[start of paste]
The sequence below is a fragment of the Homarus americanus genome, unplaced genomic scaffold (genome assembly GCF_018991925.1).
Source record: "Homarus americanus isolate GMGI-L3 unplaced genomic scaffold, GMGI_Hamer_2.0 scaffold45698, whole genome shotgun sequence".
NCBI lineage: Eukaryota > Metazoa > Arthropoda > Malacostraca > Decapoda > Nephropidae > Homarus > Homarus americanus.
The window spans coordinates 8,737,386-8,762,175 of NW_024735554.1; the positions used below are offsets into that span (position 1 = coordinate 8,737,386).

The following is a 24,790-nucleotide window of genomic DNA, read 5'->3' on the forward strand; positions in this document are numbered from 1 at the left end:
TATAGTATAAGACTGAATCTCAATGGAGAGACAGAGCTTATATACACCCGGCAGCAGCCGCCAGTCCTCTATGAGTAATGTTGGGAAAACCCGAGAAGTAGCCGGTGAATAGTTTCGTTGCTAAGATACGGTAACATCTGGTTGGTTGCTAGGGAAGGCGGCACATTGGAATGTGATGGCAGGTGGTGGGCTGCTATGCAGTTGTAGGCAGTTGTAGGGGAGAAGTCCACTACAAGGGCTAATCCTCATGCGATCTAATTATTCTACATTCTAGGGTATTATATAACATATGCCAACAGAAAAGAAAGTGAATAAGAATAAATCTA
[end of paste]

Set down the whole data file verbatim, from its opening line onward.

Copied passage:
The sequence below is a fragment of the Homarus americanus genome, unplaced genomic scaffold (genome assembly GCF_018991925.1).
Source record: "Homarus americanus isolate GMGI-L3 unplaced genomic scaffold, GMGI_Hamer_2.0 scaffold45698, whole genome shotgun sequence".
NCBI lineage: Eukaryota > Metazoa > Arthropoda > Malacostraca > Decapoda > Nephropidae > Homarus > Homarus americanus.
The window spans coordinates 8,737,386-8,762,175 of NW_024735554.1; the positions used below are offsets into that span (position 1 = coordinate 8,737,386).

The following is a 24,790-nucleotide window of genomic DNA, read 5'->3' on the forward strand; positions in this document are numbered from 1 at the left end:
TATAGTATAAGACTGAATCTCAATGGAGAGACAGAGCTTATATACACCCGGCAGCAGCCGCCAGTCCTCTATGAGTAATGTTGGGAAAACCCGAGAAGTAGCCGGTGAATAGTTTCGTTGCTAAGATACGGTAACATCTGGTTGGTTGCTAGGGAAGGCGGCACATTGGAATGTGATGGCAGGTGGTGGGCTGCTATGCAGTTGTAGGCAGTTGTAGGGGAGAAGTCCACTACAAGGGCTAATCCTCATGCGATCTAATTATTCTACATTCTAGGGTATTATATAACATATGCCAACAGAAAAGAAAGTGAATAAGAATAAATCTA